'southern hospitality'

Gay couple refused wedding service by North Carolina venue


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A post shared by Ike Edwards, DDS (@doctor.ike)

Two men who got engaged on Valentine’s Day say they were very surprised to be refused service at a North Carolina wedding venue.

Grooms-to-be McCae Henderson, an attorney, and Ike Edwards, a cosmetic dentist, told their story to WDTV.

They said after getting engaged, they began to look around for venues. They filled out an inquiry form for the beautiful Highgrove Estate in Fuquay-Varina, NC. The venue charges between $4,000 to $7,500 for ceremonies and promises to offer “the best of Southern hospitality.”

On the estate’s form, where it asked for names, it only offered boxes for ‘Bride’ and ‘Groom’, so the men added a note saying they were both grooms.


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A post shared by McCae Henderson (@mccaehenderson)

The venue responded saying because of the owner’s Christian beliefs, it could not host them, and instead offered them some alternative suggestions.

Related: Wedding venue cites “Christian race” for banning gay and mixed race couples

“This is us. We are gay and we did not choose to be gay,” Henderson said. “The fact that we don’t have access to things other people do is discrimination in my eyes. I think everyone has the right to believe what they want to believe to an extent. I don’t think you get to be racist because your religion tells you to be racist. I don’t think you get to be homophobic because your religion tells you to be homophobic.”

Highgrove Estate in North Carolina
Highgrove Estate in North Carolina (Photo: Googlemaps)

The owners of Highgrove Estate claimed to WDTV that they did not discriminate.

“Highgrove has always welcomed vendors, guests and employees of all orientations and we do not discriminate against a people or group,” a spokesperson said.

“We believe in the sanctity of marriage as God says in the Bible that marriage is between a man and a woman and we choose to honor Him above what the world decides what marriage should be.”

The spokesperson said they understood the couple’s frustration but said the venue’s team were now the ones feeling attacked.

“We have been respectful and kind when letting them know we are not the best fit for them. When magazines and others chose not to do business with us because of this position, we respected that decision. That is their right. We do not judge them or retaliate because they chose to not respect our religious beliefs.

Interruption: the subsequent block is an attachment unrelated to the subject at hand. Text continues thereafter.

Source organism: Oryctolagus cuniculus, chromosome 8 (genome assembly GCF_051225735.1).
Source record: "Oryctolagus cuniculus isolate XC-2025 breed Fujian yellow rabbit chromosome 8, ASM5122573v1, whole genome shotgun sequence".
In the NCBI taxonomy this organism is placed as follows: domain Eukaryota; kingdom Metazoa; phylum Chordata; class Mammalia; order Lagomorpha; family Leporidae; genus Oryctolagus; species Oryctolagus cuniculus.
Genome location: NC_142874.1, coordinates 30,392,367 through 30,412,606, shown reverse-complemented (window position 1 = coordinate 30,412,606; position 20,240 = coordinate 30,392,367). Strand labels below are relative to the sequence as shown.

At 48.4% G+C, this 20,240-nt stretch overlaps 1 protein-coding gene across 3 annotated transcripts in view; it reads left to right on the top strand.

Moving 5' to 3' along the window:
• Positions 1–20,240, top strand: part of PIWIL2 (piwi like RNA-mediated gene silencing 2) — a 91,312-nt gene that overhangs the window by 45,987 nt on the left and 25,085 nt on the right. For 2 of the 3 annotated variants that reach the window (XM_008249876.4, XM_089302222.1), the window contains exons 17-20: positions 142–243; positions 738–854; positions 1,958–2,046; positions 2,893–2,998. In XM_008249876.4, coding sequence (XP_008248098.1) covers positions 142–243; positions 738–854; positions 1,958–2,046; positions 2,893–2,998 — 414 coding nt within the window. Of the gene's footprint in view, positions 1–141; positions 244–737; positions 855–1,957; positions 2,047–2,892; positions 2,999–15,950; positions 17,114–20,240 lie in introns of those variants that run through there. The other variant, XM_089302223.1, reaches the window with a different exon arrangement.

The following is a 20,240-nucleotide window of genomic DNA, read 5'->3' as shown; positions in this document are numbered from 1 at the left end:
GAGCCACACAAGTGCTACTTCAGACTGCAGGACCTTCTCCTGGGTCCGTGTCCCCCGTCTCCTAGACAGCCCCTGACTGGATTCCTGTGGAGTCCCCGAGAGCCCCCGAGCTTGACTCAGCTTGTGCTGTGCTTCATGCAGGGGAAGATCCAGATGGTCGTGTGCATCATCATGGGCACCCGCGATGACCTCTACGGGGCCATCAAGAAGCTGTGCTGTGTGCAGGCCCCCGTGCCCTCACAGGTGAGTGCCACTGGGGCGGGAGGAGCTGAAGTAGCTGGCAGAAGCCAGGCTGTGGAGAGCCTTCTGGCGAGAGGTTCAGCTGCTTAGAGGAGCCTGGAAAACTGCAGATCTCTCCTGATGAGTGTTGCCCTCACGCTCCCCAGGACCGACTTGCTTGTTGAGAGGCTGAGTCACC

“The argument can just as easily be the same for us as we’re being made to feel like the other. We are not the ones attacking, slandering and threatening others for their beliefs.”

It repeated the message on an Instagram posting.

“Highgrove Estate desires that all people’s weddings to be the most joyful in their lives. Highgrove also respects people’s differences regarding marriage.

“For this reason, we will always be kind and caring when these differences arise. Although Highgrove knows it cannot deliver what is being requested as the company holds strong to its Christian beliefs.”

Federal and North Carolina state civil rights offer discrimination protection based on race, color, creed, religion, sex and national origin – but not sexual orientation.

The U.S. House of Representatives recently voted in favor of passing the Equality Act but it faces a battle to pass through the Senate.

Related: 70% of voters support the Equality Act even as Senate Republicans try to stop it

One local GOP lawmaker said the venue had the right to turn away the couple.

Senator Jim Burgin (R-Harnett County), said, “The business owner’s freedom needs to be protected just like the freedom of that couple to get married needs to be protected. I just feel like we got too many laws and too many rules, and government is too involved in our lives.”

Since the story broke, Highgrove Estates has received backlash. At least one other couple have canceled their planned wedding there.

The venue has removed its Facebook page and set its Instagram page to private. It also says it has received one threatening message, which it has reported to the police.

“The backlash is sad, it’s been aggressive, hateful and designed to cause fear,” said a spokesperson. “What they are asking is for us to believe just like them and they will leave us alone. We stand by our beliefs in the sanctity of marriage and that is not going to change. We wish (McCae Henderson and Ike Edwards) to find the very best venue and that their special day is wonderful.”

Henderson and Edwards said they didn’t condone any threats of violence against the venue and wouldn’t allow this episode to detract from the excitement and joy of their upcoming wedding.

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